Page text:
NATO planes aren’t dropping bombs on Libya anymore and Moammar Gadhafi, the infamously eccentric and cruel long-time dictator of the North African country, is dead and buried like a stray dog in an unmarked desert grave. But Libya’s no paradise now that it’s ruled—mostly—by the National Transitional Council, the political home of former anti-Gadhafi rebels. The group Médicins Sans Frontières raised serious concerns on Thursday when it pulled out of a Misrata prison, saying they’d been asked to treat prisoners showing clear signs of torture. Amnesty International, meanwhile, released a report about how detainees of the NTC government had recently died in custody, suggesting they had been brutally interrogated.
This news has brought Libya back from the periphery of attention in the Western media — at least briefly. In an editorial published this week, the Guardian lamented “that Libyans continue to live with the legacy of the old regime — weak or absent state institutions, no political parties or civil society institutions.”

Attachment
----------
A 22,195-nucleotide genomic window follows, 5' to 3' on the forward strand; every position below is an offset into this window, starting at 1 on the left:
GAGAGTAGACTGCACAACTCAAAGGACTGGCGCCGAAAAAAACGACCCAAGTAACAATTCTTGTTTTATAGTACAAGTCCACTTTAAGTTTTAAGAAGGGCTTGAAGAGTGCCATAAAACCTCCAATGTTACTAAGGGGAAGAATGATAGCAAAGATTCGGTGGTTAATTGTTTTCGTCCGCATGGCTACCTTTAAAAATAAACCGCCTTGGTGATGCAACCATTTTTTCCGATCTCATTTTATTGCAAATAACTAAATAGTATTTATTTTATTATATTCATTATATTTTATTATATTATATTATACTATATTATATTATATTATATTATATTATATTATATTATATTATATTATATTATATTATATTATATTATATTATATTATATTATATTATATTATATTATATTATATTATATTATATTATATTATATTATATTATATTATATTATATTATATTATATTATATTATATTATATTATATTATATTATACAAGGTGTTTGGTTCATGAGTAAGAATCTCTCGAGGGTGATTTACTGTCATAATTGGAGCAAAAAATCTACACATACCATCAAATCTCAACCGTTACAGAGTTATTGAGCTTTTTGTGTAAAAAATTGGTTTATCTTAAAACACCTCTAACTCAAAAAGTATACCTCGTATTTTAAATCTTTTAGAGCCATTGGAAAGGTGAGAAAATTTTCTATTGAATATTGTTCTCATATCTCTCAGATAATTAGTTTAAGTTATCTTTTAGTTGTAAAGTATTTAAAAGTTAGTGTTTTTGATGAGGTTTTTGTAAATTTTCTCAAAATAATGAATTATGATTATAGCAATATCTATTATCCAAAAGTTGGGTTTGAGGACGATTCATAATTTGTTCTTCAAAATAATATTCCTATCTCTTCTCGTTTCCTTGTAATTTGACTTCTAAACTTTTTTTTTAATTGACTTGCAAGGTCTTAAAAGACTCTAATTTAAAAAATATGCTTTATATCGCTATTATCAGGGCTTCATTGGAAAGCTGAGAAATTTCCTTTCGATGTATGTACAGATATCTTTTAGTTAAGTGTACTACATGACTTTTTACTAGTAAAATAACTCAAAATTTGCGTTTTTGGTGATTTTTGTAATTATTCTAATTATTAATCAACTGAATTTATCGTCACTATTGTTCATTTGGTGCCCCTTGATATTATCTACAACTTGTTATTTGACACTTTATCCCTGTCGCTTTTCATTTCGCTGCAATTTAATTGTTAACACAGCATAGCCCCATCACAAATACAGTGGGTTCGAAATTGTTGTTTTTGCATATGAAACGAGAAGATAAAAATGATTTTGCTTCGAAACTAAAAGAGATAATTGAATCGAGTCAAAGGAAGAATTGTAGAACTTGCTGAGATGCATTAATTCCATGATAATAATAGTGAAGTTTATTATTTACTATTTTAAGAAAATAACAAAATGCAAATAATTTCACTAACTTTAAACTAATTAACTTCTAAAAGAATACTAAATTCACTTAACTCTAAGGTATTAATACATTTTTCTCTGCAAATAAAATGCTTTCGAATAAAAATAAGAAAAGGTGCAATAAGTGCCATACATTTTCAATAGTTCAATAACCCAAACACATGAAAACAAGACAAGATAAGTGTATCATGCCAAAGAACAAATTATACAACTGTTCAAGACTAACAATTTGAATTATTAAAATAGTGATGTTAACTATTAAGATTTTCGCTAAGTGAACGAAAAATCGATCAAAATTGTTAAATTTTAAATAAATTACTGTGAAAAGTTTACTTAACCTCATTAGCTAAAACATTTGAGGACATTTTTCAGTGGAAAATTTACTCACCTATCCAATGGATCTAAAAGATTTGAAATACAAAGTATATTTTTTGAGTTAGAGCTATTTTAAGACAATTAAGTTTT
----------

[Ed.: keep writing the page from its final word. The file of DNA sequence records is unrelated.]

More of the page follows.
The piece goes on to point out that, as Libyans struggle for direction and stability in the post-Gadhafi era, the Western nations that helped depose him bear a measure of responsibility in how the country gets on without him. As it stands now, Libya is by no means unified. On Monday, forces loyal to the previous regime freed Gadhafi officials from prison and captured the town of Bani Walid, 200 km southeast of Tripoli, Libya’s capital. In an unsettling display, they raised Gadhafi’s green flag of Libya over Bani Walid. Now, the forces of the new regime are gathering in a bid to retake the town.